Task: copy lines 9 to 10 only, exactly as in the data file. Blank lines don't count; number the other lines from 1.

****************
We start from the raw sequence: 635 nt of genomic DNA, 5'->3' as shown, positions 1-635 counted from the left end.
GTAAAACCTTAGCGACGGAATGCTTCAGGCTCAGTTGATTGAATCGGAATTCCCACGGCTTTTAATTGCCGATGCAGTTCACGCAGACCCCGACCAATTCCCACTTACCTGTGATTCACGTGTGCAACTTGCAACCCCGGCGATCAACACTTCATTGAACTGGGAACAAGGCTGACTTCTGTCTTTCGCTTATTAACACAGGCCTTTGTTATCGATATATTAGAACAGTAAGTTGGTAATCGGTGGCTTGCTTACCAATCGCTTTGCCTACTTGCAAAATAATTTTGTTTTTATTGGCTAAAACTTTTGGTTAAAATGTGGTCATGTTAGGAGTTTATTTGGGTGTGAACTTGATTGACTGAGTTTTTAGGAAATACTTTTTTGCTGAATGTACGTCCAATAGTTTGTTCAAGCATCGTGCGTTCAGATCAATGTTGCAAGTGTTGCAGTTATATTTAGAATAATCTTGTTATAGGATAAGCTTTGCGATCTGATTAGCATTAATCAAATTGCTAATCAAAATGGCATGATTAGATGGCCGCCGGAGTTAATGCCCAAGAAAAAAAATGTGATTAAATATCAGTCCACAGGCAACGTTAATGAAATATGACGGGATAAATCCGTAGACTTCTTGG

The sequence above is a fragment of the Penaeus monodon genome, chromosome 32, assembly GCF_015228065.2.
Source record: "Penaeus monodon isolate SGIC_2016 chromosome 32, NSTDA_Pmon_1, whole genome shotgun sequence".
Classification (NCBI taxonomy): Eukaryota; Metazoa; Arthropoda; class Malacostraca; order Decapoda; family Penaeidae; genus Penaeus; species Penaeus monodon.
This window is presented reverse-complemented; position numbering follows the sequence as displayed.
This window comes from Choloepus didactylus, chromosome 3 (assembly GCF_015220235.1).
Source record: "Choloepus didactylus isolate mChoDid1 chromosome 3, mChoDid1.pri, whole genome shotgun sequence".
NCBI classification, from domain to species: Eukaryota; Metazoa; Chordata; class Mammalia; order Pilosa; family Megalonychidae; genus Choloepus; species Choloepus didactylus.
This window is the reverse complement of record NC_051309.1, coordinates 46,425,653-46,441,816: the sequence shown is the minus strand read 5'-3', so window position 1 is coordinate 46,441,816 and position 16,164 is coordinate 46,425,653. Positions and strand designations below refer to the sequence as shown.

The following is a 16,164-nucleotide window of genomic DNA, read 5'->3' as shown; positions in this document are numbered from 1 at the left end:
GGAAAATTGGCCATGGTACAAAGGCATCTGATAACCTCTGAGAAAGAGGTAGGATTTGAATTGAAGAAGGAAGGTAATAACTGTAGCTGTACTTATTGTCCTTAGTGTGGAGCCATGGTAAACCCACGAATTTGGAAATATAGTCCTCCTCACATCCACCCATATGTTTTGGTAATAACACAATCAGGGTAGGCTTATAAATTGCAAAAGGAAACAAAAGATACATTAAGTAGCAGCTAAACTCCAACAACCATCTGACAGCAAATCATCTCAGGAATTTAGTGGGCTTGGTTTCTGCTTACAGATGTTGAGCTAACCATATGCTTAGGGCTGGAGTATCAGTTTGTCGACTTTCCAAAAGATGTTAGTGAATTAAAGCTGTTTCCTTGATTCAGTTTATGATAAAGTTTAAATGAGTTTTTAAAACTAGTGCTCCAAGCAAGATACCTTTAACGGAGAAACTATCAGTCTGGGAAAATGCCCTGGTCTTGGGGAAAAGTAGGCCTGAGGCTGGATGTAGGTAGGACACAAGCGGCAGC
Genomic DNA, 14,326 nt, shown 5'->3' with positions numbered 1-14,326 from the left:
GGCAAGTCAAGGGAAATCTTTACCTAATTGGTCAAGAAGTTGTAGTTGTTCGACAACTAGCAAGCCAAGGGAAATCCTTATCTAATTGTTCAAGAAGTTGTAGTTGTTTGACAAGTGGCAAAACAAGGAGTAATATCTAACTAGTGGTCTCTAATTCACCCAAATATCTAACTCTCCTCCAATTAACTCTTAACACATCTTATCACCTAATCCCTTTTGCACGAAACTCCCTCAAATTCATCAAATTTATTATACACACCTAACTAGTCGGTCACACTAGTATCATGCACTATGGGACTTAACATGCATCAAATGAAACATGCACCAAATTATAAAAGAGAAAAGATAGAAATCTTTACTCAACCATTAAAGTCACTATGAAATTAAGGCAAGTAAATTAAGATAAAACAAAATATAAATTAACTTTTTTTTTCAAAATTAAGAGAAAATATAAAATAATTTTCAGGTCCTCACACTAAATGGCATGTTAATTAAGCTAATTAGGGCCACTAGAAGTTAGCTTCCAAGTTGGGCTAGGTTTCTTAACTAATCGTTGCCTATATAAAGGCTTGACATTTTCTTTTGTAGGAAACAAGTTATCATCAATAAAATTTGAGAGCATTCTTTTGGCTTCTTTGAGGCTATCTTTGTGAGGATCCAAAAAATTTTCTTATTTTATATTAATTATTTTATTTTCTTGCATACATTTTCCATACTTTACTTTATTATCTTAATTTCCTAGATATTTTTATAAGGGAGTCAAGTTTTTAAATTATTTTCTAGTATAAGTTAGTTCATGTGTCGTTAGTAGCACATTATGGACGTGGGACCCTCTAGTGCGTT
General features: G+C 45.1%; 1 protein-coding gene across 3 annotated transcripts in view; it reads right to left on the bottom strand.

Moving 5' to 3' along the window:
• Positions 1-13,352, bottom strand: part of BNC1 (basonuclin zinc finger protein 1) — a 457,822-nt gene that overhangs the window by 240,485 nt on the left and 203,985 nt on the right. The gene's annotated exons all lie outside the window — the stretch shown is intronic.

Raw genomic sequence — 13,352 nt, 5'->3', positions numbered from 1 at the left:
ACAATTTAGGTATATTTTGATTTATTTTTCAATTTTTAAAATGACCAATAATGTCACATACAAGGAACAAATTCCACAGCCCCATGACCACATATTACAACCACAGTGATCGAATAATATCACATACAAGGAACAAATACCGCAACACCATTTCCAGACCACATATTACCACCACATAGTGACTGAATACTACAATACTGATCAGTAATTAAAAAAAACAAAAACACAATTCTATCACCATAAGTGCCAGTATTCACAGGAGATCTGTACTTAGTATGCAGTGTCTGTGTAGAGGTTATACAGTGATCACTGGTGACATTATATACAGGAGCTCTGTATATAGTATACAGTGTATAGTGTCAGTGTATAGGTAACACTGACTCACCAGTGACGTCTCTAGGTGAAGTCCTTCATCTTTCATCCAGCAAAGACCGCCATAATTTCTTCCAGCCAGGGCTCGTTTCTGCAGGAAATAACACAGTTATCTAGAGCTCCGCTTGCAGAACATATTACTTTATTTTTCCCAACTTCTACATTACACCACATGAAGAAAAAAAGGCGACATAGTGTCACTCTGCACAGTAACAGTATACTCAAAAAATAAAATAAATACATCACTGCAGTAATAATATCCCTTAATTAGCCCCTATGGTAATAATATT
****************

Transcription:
NCBI classification, from domain to species: Eukaryota; Metazoa; Chordata; class Mammalia; order Pilosa; family Megalonychidae; genus Choloepus; species Choloepus didactylus.
This window is the reverse complement of record NC_051309.1, coordinates 46,425,653-46,441,816: the sequence shown is the minus strand read 5'-3', so window position 1 is coordinate 46,441,816 and position 16,164 is coordinate 46,425,653. Positions and strand designations below refer to the sequence as shown.